The Space Between Time is available in all ebook formats at Smashwords and for Kindle at Amazon, or you can find the ebook at iBooks or Barnes and Noble. If you prefer a physical copy, you can find a print-on-demand version at Amazon. Stay tuned for news when the audiobook version is published.

When We Know Better, We do Better!

Tattered but Salvageable

“While I know myself as a creation of God, I am also obligated to realize and remember that everyone else and everything else are also God’s Creation.” ~ Maya Angelou

I’m feeling very emotional as I write this post today. It will be published on American Independence Day and that brings mixed feelings for me almost every year, but particularly this year with all the demonstrations and influx of Covid-19 cases. The demonstrations against racism and declaring that Black Lives Matter are necessary to help bring about real change. It’s just another step in our evolution as a country. The influx of Covid cases is, in my opinion, a lack of strong leadership coupled with people claiming their First World Privileges that put us all in danger.

But I want to take you through my thought process that led to this post.

A few days ago I was chatting with a college friend for an episode of Story~Power. We were talking about musicals since she loves them. And she was pointing out something I had never thought about before, that there is always a dark side to almost every musical. Since we were recording close to July 4th, I mentioned the musical 1776, which she had never seen. That surprised me. It’s one of my favorites. It’s not one of my favorites because it glorifies the unprecedented, at that time, declaration of intent to separate from the mother country. It’s because the musical has scenes and two songs that acknowledge the imperfection of the process of trying to form a new country.

The first song is one I find oddly relevant it’s “Cool, Cool, Considerate Men”. It’s about the conservative landed men who have become rich in their new land, and that their aim is to make sure their set stays on top of the population heap. If you watch this on TCM, the commentator will point out that this song was removed from the first theatrical release because President Nixon had previewed the film and didn’t like the song. It was too close to home. It exposed the tactics of his party and himself. He asked the producers to remove it. The link will take you to the site where you can find the lyrics for this and all the songs in 1776.

The second song, “Molasses to Rum” is even more devastating. The lyrics point out the connection between molasses, rum, and slaves and the fact that this trade triangle wouldn’t exists if not for the ships sailing out of Boston with bibles and rum heading for Africa to pick up a ship full of slaves bound for the Colonies. The music and lighting are hauntingly beautiful which belies the dark reality of the words.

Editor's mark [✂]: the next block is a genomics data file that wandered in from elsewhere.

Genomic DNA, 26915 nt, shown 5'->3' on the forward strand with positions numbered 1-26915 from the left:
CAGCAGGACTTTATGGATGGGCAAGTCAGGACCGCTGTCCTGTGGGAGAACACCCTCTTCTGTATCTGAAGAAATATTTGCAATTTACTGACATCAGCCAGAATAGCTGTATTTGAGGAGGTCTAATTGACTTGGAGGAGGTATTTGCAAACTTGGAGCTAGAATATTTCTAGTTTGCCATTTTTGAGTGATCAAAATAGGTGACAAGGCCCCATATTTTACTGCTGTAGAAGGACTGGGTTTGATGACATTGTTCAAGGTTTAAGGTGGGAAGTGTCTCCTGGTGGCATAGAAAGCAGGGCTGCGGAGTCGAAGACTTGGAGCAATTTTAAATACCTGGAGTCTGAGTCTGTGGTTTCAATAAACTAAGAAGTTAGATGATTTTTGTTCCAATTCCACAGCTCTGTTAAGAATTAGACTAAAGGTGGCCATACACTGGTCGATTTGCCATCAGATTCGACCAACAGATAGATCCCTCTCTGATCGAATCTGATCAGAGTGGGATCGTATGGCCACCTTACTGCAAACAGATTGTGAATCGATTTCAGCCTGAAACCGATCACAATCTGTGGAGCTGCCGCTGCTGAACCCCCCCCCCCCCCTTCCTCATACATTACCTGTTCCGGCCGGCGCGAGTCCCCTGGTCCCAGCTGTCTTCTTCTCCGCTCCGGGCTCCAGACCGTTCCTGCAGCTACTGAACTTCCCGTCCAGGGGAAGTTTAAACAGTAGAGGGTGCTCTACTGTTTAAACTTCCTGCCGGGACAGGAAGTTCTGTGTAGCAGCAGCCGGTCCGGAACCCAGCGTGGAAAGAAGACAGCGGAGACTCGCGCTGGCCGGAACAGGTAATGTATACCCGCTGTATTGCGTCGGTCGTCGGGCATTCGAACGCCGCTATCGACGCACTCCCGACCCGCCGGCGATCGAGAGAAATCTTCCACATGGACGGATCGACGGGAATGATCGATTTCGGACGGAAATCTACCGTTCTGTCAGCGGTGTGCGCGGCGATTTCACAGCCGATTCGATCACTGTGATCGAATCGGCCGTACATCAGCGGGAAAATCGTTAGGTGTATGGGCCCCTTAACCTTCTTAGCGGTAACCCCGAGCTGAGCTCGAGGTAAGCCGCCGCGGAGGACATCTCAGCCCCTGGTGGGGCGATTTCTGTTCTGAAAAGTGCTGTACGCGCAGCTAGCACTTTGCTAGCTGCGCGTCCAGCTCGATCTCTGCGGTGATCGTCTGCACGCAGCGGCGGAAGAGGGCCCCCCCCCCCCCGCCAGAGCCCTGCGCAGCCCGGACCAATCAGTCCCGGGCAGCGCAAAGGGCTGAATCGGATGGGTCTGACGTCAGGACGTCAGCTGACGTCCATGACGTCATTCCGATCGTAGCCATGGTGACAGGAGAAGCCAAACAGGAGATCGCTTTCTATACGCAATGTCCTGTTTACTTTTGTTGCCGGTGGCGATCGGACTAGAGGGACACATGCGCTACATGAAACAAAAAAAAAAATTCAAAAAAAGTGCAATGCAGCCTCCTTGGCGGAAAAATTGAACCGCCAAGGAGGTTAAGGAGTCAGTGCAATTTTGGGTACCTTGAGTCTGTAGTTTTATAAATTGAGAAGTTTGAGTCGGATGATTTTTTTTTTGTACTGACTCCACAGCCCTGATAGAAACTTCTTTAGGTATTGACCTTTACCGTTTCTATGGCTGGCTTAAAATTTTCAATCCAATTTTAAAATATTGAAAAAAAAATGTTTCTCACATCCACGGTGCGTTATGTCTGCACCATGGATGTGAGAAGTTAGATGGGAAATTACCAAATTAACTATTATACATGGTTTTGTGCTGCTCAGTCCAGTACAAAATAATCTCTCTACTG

The movie also shows that this country was made possible because those who wanted to end slavery had to compromise with those who promised to block separation from England if they didn’t allow it to continue.

The formation of the United States of America was a huge experiment. People like John Adams and Benjamin Franklin wanted a clean beginning for our country. But they couldn’t accomplish that at the time. They had to make a choice, to attempt to separate from Britain, or to continue to suffer under Her rule. We know the choice they made.

Like all experiments we’ve tried and failed over and over again to free people from oppression. Less than one hundred years after we became a country, we fought a war to end slavery. One hundred years later, the Civil Rights Movement made some progress for the rights of blacks. Now fifty-five years later we get a new opportunity to reset our experiment and try again.

The thing I love about The Black Lives Matter movement is that its bringing up not only inequities of how blacks have been treated, but all other populations of color as well and that’s a good thing.

The title of this post is, I believe, a quote by Maya Angelou. The Founding Fathers did the best they could at the time they declared independence from Great Britain. But of course the slaves, women, Native Americans, and many other groups of people were left out of the “We the people of the United States …” written into the Constitution. I’m hoping that from this 4th of July forward we, as a nation, will do the self-examination necessary to make those rousing words of The Declaration of Independence and our Constitution finally become reality. I’m committed to not turning away from the work. I now know better so I have to be committed to doing better.

Thank you for reading, commenting, and liking. If you like what you read here, please share it with a friend.

Lucinda Sage-Midgorden © 2020

Lucinda is the author of The Space Between Time, an award finalist in the “Fiction: Fantasy” category of the 2017 Best Book Awards.

Have you ever experienced life shattering events? Yeah, most of us have. In The Space Between Time, Jenna Holden gets slammed by her fiancé walking out, her mother’s untimely death, and losing her job all in one week. But she receives unexpected help when she finds her three-times great-grandmother’s journals and begins the adventure of a lifetime.